His guidebook, in this way, comes alive with the myths of the Bible. We are told about the cradle where Christ used, we are given Mary's lock of hair, we are shown the Cross on which he died. There is no way to refute the materiality of such absolute evidence. In fact, the mythical figures are much more vivid, present and alive than the real human beings who live and farm in the land at that moment in time. Nostalgia, again is in evidence, through this fetishization of the lost object. A nostalgic sacredness is constructed by privileging of this mythological history. This privileging serves a double function by inflicting symbolic violence against the Other until they are virtually erased, while at the same time heightening the "reality" of the Biblical tales. By making the Jews invisible, and voiceless, for instance, he can them proceed to tell miraculous tales like the one where the Jew who tries to tear Mary's shroud from her dead body sees his arms wither without loss of realism. Architectural solidity forms an unshakable foundation for the miracles.
  Jerusalem, in this narrative act, turns into a clean museum, a theme park of Christianity. The Holy Land is captured and memoralized as a trendy and fashionable relic through the preservationist attempts of the text. It is a city consisting of a few iconic buildings. There is no cityscape, no bazzars, no life beyond that of the ones that Theoderich selectively maps onto his bounded space. Even the peripheral cities, which are given some marginal afterthought, seem to appear only in order to validate the center. The outsiders who are recognized, are placed within the proper place in the hierarchy within the map of Christianity. It is a text that manages, every effectively, to control its alien Others through a ethnocentric and Eurocentric frame.

Pilgrimage, a seemingly innocuous cultural phenomena, was used as a process of staking a claim, and putting up boundaries, around a spiritual center. The military regime protected the pilgrims that moved about the city. Pilgrims, by becoming part of the symbolic landscape, validate the sanctity of geography, and also gave a reason for militarization. Human beings were needed in order to stake a claim to possession, whether spiritual, religious or economic, and pilgrims fulfilled these function in mass, voluntary numbers. The Holy Land, in addition to other material resources, also lay claim to producing holiness - a commodity that could produce spiritual benefits to the one doing the consuming, and therefore, worth fighting for.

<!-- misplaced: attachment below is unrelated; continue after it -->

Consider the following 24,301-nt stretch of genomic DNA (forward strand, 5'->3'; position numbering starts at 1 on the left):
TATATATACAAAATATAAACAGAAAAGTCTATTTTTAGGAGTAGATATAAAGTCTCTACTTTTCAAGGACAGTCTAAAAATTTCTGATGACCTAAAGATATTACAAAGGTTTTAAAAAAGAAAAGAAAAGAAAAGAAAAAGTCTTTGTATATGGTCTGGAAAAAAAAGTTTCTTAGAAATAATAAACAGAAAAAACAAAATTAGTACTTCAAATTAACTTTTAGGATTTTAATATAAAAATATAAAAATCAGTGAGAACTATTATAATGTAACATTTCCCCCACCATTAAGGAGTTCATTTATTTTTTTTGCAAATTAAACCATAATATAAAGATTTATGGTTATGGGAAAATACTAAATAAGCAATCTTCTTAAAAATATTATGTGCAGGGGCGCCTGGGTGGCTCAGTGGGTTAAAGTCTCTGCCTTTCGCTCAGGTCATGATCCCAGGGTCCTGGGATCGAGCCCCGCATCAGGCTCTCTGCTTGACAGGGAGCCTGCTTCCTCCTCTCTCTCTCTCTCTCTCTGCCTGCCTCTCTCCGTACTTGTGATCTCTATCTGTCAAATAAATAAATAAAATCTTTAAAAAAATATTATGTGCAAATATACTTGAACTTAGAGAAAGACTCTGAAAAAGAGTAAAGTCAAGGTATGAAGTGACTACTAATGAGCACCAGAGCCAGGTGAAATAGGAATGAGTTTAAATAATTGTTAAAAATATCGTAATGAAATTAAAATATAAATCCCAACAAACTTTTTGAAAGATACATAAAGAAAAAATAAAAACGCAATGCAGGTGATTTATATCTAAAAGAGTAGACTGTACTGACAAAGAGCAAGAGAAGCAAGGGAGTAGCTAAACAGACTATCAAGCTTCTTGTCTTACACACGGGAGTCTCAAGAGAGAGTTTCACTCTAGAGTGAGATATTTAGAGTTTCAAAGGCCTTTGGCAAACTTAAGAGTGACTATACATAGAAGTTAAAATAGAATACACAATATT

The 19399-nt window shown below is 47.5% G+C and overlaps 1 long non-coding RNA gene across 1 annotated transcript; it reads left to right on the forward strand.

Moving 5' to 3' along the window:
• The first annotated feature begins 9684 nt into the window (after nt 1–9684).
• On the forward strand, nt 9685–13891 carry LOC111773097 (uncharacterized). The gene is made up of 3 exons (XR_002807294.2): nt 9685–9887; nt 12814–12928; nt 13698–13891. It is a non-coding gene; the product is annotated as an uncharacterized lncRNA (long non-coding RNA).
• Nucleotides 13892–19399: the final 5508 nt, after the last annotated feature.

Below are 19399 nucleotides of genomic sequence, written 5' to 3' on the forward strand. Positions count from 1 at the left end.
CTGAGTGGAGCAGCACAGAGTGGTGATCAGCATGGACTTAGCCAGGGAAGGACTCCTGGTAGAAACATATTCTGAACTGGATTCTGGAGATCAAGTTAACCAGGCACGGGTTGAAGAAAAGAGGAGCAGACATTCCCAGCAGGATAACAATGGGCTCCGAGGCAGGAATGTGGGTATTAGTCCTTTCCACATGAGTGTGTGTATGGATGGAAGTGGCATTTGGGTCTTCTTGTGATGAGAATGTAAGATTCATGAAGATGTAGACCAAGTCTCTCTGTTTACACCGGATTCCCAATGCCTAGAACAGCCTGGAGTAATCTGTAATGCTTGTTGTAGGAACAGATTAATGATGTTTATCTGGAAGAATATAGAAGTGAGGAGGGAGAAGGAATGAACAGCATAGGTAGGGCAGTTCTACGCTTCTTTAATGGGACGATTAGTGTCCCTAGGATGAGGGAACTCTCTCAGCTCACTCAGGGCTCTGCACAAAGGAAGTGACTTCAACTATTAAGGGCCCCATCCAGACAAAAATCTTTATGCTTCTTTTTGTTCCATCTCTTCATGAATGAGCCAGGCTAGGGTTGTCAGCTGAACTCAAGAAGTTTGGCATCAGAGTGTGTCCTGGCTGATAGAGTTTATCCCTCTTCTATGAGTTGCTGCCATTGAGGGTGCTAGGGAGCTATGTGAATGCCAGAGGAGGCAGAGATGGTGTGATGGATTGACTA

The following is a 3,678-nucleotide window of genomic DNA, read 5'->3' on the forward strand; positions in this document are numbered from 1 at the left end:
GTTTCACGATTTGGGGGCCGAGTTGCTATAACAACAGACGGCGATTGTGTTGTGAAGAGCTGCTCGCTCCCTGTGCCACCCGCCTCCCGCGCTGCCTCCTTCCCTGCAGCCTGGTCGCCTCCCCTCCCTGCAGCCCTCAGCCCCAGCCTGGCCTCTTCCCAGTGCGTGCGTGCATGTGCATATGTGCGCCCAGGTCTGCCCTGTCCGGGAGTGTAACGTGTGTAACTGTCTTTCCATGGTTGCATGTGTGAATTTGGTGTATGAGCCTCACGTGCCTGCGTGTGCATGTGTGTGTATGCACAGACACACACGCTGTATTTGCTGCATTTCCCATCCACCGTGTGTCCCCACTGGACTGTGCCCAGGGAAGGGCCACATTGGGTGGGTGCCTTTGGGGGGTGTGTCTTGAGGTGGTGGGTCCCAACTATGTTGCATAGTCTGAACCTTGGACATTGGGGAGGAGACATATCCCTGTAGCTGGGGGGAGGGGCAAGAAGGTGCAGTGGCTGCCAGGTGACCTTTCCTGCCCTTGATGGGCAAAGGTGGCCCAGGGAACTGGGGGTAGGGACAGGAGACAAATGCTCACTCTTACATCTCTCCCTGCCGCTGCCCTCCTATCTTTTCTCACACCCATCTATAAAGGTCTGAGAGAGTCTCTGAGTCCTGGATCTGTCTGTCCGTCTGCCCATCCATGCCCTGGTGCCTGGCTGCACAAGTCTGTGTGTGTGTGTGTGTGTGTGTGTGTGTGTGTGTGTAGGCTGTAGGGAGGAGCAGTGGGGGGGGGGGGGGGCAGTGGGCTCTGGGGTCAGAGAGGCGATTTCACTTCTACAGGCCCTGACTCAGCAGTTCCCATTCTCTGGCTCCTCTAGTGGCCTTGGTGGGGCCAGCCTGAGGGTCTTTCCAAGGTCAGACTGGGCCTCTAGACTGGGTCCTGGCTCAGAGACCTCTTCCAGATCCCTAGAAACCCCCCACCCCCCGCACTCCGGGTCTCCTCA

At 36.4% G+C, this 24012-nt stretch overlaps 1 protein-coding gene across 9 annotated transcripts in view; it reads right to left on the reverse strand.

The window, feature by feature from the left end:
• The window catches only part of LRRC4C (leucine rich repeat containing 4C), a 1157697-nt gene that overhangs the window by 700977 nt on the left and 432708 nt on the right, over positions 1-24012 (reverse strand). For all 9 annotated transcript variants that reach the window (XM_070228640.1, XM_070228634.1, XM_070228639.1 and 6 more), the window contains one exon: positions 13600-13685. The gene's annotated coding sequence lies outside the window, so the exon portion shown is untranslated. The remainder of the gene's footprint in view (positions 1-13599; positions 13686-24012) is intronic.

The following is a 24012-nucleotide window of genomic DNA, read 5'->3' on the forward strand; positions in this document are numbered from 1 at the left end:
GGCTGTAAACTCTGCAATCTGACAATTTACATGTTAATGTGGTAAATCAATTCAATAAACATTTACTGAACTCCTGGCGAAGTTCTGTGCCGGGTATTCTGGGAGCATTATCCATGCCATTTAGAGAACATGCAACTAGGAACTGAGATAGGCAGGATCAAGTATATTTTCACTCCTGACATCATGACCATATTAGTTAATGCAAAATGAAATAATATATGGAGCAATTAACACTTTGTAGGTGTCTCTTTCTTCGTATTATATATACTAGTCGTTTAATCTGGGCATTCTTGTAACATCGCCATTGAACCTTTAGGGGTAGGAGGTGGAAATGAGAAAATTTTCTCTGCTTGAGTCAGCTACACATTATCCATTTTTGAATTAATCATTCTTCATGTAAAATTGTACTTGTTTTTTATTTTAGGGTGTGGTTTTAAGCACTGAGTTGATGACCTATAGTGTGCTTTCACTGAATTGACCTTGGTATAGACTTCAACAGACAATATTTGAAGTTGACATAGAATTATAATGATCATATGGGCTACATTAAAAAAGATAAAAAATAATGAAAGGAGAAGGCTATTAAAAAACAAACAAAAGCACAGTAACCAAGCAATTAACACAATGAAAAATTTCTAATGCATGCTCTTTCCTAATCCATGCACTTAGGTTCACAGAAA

Theoderich ends as he began - with no definitive beginning, or closure. His is a truncated account, with no explanation of the process of arriving and leaving. His interest in pilgrimage as an unmediated interaction between the Holy Land and the pilgrim, points to his belief that spiritual development is attainable without mediation. As a universalized, complete, definitive, text on the Holy Land, his book provides a self help guide in that direction. His text closes with a reiteration of his original purpose: that the mind of the pilgrim might awaken with love for Christ with the knowledge gained about the Holy Land. The circularity, and echoing of purpose, in some way points to a non-linear framework where time has not progressed,  and re-echoes his view of an atemporal historical space within his narrative.

The function of a travel narrative is often to create a fabulous world that prepares people for a material reality. Through expectation, people come to demand what has been given to them virtually. By this subtle act of claiming - through nostalgia, and through an ending of history - Theoderich stakes a claim on Jerusalem for Christianity, and in the process delegitimizes the claims of all other groups on its physical and symbolic terrain. 

I wrote this paper for "TRAVEL LITERATURE THROUGH THE 1600s," which I took during a summer at the Santa Fe Campus of the Breadloaf School of English in 2000.


Tuesday, February 06, 2018

The Himalayan Arc

Here is an email I got from Amrita Mukerji, Deputy Managing Editor at Harper Collins India, about The Himalayan Arc. The anthology was edited by Namita Gokhale, co-founder of the Jaipur Literary Festival. My essay "The Quake" is also included. I attended the festival in 2010 but I could not go this year.

If you are interested to hold a book reading of this anthology in your city, please let me know and I will inform Amrita!


Dear contributors,